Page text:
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Coccore mushrooms

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Coccoli mushrooms barga 2009002The funghi season just keeps on getting better and better. This afternoon some highly sought after wild mushrooms known as Amanita Caesarea were brought into the city.

Once again it was the L’osteria in Piazza Angelio that had them on their menu by this evening. It would seem that Riccardo from the L’Osteria is fast turning Piazza Angelio, in Barga Vecchia into the mecca of mushroom eaters.

Amanita caesarea was first described by Italian mycologist Giovanni Antonio Scopoli in 1772 as Agaricus caesareus, before later being placed in Amanita by Persoon. The common name comes from its being a favourite of the Roman emperors. In Italian, it is ovolo (pl. ovoli), due to its resemblance to an egg when very young.  In this area they are known as “Coccore”

It is remarkable that this highly prized, edible species  should belong to the same group as the most toxic mushrooms such as the Death cap, the Destroying angel and can sometimes be confused with the poisonous fly agaric (Amanita muscaria), which has a red cap dotted with white warts, though these have been known to have been washed off after heavy rain.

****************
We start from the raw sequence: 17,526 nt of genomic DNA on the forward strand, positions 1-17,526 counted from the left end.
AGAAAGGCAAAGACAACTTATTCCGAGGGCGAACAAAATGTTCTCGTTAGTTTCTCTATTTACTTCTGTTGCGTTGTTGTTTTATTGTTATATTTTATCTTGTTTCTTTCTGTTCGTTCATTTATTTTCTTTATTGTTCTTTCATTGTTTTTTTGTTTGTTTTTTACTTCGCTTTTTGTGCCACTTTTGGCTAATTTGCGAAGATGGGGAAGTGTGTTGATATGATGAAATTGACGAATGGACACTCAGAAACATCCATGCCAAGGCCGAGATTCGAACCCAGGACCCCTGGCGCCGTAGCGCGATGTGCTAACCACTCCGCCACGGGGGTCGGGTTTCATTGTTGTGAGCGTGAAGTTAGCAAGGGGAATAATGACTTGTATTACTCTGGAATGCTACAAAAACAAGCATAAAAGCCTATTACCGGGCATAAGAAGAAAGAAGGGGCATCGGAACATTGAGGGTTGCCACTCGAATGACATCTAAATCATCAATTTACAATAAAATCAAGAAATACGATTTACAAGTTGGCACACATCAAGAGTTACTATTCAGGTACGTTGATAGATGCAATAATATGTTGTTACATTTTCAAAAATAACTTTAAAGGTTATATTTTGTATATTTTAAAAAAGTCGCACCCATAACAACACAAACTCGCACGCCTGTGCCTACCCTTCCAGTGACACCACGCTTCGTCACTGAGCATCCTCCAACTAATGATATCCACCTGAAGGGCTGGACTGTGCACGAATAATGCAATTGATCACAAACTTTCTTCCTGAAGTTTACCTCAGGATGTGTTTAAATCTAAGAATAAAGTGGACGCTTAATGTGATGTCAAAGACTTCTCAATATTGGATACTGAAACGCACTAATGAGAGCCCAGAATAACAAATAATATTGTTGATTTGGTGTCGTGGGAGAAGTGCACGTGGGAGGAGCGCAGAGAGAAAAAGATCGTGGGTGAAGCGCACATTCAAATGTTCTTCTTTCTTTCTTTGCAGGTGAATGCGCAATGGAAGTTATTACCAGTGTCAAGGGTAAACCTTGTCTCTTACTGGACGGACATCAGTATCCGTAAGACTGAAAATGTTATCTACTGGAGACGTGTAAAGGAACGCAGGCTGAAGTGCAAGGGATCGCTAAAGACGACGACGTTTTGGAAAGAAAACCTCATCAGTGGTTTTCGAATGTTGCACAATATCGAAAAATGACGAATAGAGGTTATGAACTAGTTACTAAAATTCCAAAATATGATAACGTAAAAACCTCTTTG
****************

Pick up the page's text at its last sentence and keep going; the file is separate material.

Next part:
The cap of Amanita caesarea is 50 – 140 (-190) mm wide, bright orange-red to a duller orange, often becoming more or less paler at maturity, hemispherical then plano-convex, smooth, shiny, somewhat viscid, with a rather short-striate margin (10 – 30% of the radius).  The volva is present as large thick white patches. The flesh is white, yellow just below the cap skin, and 20 mm thick above the stem.

The gills are free, 7 – 16 mm broad, yellow, sometimes forked at the margin, with a subflocculose margin.  The short gills are attenuate to truncate, plentiful.

The stem is 60 – 130 × 15 – 25 mm, cylindric or enlarging downward, yellow, smooth below the ring, and slightly striated above.  The ring is ample, thick, membranous, yellow, slightly striated on the upper side, felted on the lower side.  The volva is up to 60 mm tall, saccate, ample, up to 4 or 5 mm thick, connected to the stem only at the base, remote from the stem, membranous, rather tough, white on the outer surface, white or tinted orange on the inner surface except at the point of contact with the stem where it is yellow.  The internal limb is placed rather high on the inner surface of the volva.  The flesh is firm, stuffed in the middle with cottony material, and yellow.  – source

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